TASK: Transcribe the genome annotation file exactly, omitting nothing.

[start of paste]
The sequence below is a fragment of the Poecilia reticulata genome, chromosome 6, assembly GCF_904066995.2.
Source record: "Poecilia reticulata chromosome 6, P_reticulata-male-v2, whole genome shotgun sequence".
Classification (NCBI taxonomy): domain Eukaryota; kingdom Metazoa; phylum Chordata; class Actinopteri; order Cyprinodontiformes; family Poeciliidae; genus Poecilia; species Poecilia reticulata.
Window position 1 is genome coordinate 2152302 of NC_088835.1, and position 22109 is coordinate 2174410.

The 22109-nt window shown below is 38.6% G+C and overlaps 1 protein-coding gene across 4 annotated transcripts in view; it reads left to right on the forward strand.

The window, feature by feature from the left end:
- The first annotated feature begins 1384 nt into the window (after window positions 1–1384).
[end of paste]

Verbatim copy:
The sequence below is a fragment of the Poecilia reticulata genome, chromosome 6, assembly GCF_904066995.2.
Source record: "Poecilia reticulata chromosome 6, P_reticulata-male-v2, whole genome shotgun sequence".
Classification (NCBI taxonomy): domain Eukaryota; kingdom Metazoa; phylum Chordata; class Actinopteri; order Cyprinodontiformes; family Poeciliidae; genus Poecilia; species Poecilia reticulata.
Window position 1 is genome coordinate 2152302 of NC_088835.1, and position 22109 is coordinate 2174410.

The 22109-nt window shown below is 38.6% G+C and overlaps 1 protein-coding gene across 4 annotated transcripts in view; it reads left to right on the forward strand.

The window, feature by feature from the left end:
- The first annotated feature begins 1384 nt into the window (after window positions 1–1384).